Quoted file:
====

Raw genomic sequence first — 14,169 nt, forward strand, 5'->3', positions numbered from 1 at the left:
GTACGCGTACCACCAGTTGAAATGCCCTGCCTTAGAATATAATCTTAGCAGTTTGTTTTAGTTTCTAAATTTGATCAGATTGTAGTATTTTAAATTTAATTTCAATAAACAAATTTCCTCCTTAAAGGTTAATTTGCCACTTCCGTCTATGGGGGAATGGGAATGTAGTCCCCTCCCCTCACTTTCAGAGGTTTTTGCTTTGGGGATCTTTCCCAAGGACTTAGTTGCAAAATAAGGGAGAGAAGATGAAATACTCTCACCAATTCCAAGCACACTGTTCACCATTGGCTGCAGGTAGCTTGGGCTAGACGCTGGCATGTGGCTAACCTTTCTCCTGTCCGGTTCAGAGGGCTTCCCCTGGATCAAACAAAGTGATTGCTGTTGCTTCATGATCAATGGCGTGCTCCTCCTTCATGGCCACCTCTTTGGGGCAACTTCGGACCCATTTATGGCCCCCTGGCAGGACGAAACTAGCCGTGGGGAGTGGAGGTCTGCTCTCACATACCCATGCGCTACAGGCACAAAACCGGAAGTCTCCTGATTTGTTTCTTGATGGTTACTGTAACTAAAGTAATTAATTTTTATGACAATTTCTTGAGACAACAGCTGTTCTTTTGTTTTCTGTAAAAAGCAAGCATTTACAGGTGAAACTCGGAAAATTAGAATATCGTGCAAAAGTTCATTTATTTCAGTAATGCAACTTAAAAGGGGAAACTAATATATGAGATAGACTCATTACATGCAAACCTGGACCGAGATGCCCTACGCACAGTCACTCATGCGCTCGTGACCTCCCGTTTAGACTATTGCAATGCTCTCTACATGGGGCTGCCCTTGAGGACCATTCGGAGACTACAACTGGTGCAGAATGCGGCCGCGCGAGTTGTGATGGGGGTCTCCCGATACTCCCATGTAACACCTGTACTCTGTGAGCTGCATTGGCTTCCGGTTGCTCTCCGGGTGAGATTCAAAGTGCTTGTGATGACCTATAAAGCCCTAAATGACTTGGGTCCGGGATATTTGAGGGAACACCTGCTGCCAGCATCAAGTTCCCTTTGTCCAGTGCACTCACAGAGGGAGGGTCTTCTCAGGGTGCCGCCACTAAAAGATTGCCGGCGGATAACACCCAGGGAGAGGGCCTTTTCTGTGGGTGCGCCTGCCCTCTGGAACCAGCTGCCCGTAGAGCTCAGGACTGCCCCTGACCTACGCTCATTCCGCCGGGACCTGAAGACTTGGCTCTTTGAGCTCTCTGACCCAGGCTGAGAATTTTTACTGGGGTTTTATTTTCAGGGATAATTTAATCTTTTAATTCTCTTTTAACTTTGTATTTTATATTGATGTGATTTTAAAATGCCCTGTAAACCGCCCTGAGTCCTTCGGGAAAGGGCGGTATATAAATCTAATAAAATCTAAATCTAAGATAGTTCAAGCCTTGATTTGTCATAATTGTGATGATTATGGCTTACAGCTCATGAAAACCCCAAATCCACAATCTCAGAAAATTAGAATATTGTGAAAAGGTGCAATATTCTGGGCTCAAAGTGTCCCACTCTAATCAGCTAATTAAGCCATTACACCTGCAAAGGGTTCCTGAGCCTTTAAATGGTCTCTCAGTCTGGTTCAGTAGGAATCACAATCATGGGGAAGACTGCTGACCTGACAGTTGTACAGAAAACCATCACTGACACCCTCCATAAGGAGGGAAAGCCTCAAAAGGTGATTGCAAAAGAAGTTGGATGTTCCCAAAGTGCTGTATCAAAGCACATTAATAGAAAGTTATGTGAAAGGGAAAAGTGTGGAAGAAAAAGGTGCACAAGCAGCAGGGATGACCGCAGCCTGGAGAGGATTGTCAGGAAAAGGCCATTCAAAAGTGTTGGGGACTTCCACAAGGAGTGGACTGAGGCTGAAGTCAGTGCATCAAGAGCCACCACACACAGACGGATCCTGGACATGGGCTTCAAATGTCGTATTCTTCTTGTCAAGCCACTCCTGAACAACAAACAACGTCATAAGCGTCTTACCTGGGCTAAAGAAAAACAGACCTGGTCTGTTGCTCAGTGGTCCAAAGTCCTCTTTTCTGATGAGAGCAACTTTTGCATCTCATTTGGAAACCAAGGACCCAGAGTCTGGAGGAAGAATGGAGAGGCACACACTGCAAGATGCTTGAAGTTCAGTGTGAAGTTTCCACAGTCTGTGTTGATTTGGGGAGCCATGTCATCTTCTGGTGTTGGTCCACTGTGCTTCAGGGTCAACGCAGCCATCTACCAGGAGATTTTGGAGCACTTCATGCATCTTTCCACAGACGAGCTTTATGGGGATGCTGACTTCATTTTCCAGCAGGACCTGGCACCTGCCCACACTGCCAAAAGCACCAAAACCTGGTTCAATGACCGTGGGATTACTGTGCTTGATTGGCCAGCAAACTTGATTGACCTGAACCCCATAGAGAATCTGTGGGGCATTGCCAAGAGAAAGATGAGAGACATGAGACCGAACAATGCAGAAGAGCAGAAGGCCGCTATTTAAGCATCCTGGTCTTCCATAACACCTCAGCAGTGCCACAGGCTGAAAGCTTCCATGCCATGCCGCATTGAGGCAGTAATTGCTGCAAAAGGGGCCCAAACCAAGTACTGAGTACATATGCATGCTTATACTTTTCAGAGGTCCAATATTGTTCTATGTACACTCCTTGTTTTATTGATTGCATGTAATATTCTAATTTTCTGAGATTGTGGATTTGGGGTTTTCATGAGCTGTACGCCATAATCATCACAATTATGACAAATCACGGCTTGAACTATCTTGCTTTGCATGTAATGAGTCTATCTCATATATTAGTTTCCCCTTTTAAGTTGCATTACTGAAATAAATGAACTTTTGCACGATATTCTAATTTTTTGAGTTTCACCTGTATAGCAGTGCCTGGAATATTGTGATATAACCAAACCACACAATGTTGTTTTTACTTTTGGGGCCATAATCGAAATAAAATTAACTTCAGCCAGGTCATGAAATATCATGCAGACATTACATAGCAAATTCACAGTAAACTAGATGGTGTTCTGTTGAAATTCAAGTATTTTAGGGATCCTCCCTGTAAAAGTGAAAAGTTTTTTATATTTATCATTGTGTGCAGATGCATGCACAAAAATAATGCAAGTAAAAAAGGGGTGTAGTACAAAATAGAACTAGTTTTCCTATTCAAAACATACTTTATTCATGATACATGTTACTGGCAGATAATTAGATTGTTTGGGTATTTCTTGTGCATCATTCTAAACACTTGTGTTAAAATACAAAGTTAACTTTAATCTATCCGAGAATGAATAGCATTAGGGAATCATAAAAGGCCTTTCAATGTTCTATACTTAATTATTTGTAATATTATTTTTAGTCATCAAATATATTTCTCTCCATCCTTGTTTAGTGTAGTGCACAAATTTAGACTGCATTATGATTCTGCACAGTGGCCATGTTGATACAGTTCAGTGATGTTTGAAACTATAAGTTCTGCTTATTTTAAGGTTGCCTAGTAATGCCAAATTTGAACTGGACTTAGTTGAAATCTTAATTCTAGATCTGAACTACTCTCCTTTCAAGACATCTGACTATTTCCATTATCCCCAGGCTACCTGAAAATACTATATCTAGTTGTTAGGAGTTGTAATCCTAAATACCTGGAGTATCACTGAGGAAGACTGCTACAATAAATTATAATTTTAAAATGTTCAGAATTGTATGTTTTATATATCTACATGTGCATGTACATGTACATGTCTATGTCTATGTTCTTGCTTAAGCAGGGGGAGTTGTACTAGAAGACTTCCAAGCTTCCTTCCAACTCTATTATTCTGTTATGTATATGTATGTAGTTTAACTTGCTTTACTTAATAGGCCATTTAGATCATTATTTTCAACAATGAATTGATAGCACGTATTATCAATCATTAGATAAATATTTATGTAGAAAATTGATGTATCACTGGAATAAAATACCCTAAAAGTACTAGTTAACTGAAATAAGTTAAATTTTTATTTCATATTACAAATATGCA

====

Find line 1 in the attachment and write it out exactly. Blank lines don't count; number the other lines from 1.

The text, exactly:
Raw genomic sequence first — 14,169 nt, forward strand, 5'->3', positions numbered from 1 at the left: